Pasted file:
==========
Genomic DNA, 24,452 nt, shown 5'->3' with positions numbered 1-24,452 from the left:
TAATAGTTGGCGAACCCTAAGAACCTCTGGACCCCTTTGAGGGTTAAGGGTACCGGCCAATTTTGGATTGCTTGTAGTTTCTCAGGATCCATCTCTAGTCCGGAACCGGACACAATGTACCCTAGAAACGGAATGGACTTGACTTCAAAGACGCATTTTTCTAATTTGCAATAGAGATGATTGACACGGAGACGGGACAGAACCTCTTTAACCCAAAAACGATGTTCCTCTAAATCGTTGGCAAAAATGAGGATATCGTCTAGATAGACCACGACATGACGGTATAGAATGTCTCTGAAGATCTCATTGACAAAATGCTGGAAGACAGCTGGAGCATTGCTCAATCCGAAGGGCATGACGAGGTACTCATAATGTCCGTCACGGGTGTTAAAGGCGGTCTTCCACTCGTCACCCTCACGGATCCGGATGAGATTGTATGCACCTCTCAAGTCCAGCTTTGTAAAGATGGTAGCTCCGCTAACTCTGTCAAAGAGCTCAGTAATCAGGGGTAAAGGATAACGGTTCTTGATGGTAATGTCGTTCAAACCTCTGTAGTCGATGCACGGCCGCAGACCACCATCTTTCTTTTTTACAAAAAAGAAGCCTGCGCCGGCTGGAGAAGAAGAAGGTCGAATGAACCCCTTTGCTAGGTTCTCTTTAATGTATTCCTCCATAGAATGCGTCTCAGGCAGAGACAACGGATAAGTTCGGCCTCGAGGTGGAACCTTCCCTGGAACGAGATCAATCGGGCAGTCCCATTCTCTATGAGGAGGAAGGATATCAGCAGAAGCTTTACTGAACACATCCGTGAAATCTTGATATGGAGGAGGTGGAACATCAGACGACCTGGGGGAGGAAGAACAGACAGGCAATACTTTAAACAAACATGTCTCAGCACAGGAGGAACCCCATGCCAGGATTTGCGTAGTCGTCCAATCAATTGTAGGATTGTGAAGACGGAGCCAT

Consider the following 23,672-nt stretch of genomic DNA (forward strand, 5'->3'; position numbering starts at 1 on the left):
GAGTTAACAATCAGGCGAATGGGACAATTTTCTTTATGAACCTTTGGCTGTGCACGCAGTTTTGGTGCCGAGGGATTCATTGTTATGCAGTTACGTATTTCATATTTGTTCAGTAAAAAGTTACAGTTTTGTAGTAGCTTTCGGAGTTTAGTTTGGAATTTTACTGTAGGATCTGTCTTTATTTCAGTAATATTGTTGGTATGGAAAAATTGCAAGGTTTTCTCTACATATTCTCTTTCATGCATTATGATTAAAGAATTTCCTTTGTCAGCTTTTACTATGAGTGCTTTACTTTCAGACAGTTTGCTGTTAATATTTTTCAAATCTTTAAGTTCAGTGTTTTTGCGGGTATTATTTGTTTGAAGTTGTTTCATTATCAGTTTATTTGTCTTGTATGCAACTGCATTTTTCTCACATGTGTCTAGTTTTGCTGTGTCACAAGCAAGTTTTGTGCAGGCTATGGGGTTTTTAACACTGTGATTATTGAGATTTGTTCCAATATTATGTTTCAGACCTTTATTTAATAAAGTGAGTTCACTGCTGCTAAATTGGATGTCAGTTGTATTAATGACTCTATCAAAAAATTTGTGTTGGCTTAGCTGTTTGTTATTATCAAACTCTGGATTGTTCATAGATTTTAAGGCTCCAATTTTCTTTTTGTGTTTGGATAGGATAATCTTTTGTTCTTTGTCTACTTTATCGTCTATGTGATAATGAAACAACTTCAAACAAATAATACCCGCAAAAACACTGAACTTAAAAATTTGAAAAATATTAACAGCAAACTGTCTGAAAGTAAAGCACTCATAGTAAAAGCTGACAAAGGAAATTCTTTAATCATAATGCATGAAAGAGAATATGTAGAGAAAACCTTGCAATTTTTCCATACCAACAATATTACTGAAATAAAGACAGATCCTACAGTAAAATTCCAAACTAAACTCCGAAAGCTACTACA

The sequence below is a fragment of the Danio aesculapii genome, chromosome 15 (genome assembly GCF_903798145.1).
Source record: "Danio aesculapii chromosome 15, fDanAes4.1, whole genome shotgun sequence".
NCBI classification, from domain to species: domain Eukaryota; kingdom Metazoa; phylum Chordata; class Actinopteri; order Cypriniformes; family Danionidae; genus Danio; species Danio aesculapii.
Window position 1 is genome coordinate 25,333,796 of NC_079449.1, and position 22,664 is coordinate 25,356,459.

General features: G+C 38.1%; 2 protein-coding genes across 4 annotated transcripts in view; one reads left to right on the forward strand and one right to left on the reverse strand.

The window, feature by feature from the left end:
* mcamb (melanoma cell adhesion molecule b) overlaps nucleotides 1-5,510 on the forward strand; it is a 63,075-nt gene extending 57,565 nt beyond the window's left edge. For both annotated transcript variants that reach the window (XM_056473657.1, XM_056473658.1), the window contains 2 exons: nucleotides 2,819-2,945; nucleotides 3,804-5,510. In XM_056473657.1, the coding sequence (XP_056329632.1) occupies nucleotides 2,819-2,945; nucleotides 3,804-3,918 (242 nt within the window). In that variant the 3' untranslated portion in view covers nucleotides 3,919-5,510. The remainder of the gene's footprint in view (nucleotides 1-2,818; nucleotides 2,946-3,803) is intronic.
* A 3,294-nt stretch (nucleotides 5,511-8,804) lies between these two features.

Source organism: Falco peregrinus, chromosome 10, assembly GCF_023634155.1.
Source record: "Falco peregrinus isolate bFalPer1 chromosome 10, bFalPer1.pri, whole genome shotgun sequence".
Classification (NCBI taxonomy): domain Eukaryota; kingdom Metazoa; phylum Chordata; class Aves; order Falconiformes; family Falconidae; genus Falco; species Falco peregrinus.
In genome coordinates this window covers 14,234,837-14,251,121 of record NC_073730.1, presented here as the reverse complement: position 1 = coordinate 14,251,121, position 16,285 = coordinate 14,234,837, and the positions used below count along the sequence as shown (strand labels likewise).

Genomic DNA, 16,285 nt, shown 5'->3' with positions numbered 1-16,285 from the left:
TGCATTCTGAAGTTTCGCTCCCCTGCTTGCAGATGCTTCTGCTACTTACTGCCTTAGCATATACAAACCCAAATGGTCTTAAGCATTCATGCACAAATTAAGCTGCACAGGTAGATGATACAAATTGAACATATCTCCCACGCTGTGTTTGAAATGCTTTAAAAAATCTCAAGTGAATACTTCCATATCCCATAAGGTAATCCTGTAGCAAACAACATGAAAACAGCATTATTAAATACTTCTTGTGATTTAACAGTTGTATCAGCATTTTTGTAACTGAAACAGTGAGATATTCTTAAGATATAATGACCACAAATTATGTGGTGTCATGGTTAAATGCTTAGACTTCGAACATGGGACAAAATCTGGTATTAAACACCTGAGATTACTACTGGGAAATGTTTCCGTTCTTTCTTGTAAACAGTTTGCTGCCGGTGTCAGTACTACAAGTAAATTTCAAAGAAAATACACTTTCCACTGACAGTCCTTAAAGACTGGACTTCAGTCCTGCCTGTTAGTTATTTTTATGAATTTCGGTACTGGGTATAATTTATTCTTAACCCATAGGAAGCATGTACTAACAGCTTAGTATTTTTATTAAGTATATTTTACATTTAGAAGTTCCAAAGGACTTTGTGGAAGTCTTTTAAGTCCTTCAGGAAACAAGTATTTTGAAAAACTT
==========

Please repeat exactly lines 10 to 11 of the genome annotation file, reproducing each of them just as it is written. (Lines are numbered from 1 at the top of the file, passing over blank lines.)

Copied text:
The window, feature by feature from the left end:
* mcamb (melanoma cell adhesion molecule b) overlaps nucleotides 1-5,510 on the forward strand; it is a 63,075-nt gene extending 57,565 nt beyond the window's left edge. For both annotated transcript variants that reach the window (XM_056473657.1, XM_056473658.1), the window contains 2 exons: nucleotides 2,819-2,945; nucleotides 3,804-5,510. In XM_056473657.1, the coding sequence (XP_056329632.1) occupies nucleotides 2,819-2,945; nucleotides 3,804-3,918 (242 nt within the window). In that variant the 3' untranslated portion in view covers nucleotides 3,919-5,510. The remainder of the gene's footprint in view (nucleotides 1-2,818; nucleotides 2,946-3,803) is intronic.